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    Outbound only blocks what you tell it to block. For me, just muting WMP is worthwhile.
     

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  22. Nebulus

    Nebulus Registered Member

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    I'd like to present my point of view on this. While a software firewall isn't mandatory in your situation, you might need at some point a good outbound protection. I agree that a well written rootkit or some clever malware will get past a software firewall easily. However, there are few well written rootkits :). Of course a software firewall wil not protect you 100%, but it's much better than 0%.
    Let me tell you about an experience I had. I'm usually a paranoid person (sometimes maybe too paranoid), but inspite of all precautions I took, one time I managed to run myself a rootkit on my computer (I downloaded the exe from a trusted source, and I also scanned it, so I was convinced it was clean - big mistake). At first, I didn't notice anything, but by checking the status screen of my firewall, I noticed some suspicious traffic and a suspicious process. I removed the rootkit promptly. In case you were wondering, the firewall was Sygate (which has some very poor results in leaktest - but I don't use it with default settings). So, to draw a conclusion, in some cases, even a firewall with weak outbound protection can save your data.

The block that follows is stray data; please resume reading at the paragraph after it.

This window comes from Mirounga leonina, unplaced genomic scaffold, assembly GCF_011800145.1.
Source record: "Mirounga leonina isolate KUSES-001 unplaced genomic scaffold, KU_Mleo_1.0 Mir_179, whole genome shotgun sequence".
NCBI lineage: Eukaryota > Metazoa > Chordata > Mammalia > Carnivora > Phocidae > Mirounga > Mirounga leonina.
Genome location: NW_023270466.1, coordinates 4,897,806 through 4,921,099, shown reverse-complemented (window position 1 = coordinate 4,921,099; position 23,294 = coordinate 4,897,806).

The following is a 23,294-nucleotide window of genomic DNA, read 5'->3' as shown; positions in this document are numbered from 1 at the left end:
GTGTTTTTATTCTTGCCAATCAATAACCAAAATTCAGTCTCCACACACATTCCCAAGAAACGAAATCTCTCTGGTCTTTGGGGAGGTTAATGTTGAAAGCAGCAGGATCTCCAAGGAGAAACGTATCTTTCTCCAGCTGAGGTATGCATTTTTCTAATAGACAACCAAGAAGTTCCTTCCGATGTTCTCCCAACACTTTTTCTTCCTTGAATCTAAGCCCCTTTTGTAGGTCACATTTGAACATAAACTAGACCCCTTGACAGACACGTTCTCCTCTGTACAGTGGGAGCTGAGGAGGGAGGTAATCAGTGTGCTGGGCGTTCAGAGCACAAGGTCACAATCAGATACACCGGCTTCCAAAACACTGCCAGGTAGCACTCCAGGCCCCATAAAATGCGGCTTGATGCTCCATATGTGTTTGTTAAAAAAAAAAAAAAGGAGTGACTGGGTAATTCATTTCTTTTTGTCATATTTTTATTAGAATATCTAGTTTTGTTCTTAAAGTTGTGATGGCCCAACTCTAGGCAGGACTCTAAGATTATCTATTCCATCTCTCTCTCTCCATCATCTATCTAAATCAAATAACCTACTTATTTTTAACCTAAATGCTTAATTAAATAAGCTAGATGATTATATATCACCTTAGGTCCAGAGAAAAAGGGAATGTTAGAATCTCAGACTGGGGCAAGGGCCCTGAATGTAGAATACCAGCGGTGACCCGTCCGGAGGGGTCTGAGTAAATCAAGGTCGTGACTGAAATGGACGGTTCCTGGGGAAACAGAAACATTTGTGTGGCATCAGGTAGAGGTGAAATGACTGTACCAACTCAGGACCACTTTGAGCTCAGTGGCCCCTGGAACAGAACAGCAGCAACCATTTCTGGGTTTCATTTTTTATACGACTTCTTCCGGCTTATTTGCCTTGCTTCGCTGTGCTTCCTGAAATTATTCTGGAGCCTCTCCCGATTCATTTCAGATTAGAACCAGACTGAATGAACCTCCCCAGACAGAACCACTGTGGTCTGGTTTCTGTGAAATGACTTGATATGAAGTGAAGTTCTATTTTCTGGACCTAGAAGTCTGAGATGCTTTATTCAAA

23. herbalist

    herbalist Guest

    Outbound control overrated? When one malicious outbound connection carrying sensitive financial info can clean you out, how can it be overrated? On a neighbors PC, we caught a password stealing trojan with a firewall. Convinced him to call his bank since he'd recently started banking online. He was lucky. They were accessing his account when he called. It happens more than people want to admit. I would hope those here who think outbound control is overrated don't have to become victims before they decide otherwise. AVs and detection apps fail at times. Malware gets missed. Users make mistakes. Don't underestimate the importance of that last line of defense.
    Rick
     
  24. solcroft

    solcroft Registered Member

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    Sorry herbalist, but I'll be convinced when your neighbor uses that firewall to catch that trojan by himself.
     
  25. jrmhng

    jrmhng Registered Member

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    I think you do get the occasional case where something was caught by the firewall. But the host based application firewall is more of a toy for security conscious consumer class users. I use one and like most other users here, just to keep a tab on what is connecting out. But it is not a part of a 'layered' defense for me.